Title page for ETD etd-06082006-151124

Type of Document Master's Thesis
Author Kadiyala, Krishna Chaitanya
Author's Email Address kris27@gmail.com
URN etd-06082006-151124
Title Characterization and Tribological Behavior of Diamond-Like Carbon and Nitrogen-Doped Diamond-Like Carbon Thin Films
Degree Master of Science in Mechanical Engineering (M.S.M.E.)
Department Mechanical Engineering
Advisory Committee
Advisor Name Title
Aravamudhan Raman Committee Chair
Dorel Moldovan Committee Member
Sunggook Park Committee Member
  • n-dlc
  • pecvd
  • meletis
  • kadiyala
  • tribology
  • tem
  • dlc
  • xps
Date of Defense 2006-05-12
Availability unrestricted
Diamond-like carbon (DLC) films have been extensively studied for more than two decades due to their highly attractive properties. These films exhibit unique mechanical, electrical and tribological behavior and thus, possess great potential for applications in tribology. However, the high level of internal stress developed and low thermal stability are the main drawbacks. Synthesis of nitrogen-doped DLC (N-DLC) offers the possibility of overcoming these drawbacks. In the present study, DLC and N-DLC films (with low N content) were deposited on Si substrates using a hybrid plasma-assisted CVD/PVD process. Film characterization in terms of microstructure, composition and chemical state of components was carried out by transmission electron microscopy (TEM) and X-ray photoelectron spectroscopy (XPS). Mechanical properties of the films were characterized by microhardness testing. The tribological properties were studied by conducting pin-on-disc experiments. Surface optical profilometry was used to analyze the wear profiles and calculate the Archard wear rates.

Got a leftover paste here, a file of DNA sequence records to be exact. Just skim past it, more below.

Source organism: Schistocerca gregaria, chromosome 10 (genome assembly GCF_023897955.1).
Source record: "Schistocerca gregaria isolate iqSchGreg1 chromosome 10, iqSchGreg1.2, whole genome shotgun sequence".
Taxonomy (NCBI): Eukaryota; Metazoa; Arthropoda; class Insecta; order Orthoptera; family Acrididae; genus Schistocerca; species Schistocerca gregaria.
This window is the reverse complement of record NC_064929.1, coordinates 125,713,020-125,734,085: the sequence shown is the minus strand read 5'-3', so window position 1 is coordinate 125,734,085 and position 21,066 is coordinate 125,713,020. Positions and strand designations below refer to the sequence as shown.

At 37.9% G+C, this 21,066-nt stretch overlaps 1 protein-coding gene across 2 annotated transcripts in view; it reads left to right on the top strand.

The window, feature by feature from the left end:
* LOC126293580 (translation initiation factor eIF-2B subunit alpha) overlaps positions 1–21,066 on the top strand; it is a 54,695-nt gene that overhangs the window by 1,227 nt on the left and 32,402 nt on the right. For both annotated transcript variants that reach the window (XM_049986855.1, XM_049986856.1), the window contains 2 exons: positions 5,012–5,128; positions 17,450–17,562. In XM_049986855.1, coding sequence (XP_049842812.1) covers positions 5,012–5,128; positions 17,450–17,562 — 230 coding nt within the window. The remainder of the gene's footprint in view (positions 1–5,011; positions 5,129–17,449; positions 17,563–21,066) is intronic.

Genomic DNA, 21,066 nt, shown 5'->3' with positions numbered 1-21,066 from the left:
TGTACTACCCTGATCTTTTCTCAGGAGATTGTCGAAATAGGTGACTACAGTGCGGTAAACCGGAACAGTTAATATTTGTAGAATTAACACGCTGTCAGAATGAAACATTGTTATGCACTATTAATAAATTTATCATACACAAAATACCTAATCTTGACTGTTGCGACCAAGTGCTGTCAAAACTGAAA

TEM and XPS analysis showed that low amounts of N-doping results in the formation of an amorphous structure with the presence of short-ranged diamond-like structure (sp3). N-doped DLC films were found to possess comparable hardness with that of DLC films. They exhibited friction coefficients as low as 0.04 compared to 0.2 for DLC, but maintained comparable Archard wear rates with DLC of the order of 10-7 mm3/Nm. The N-DLC film with 0.73 at. % N exhibited the best tribological behavior. The nanosmooth appearance of the surface, ultralow friction coefficients and low Archard wear rates of N-DLC films obtained with low doping of N in the DLC matrix, show promise for applications such as magnetic hard drives and medical implants.

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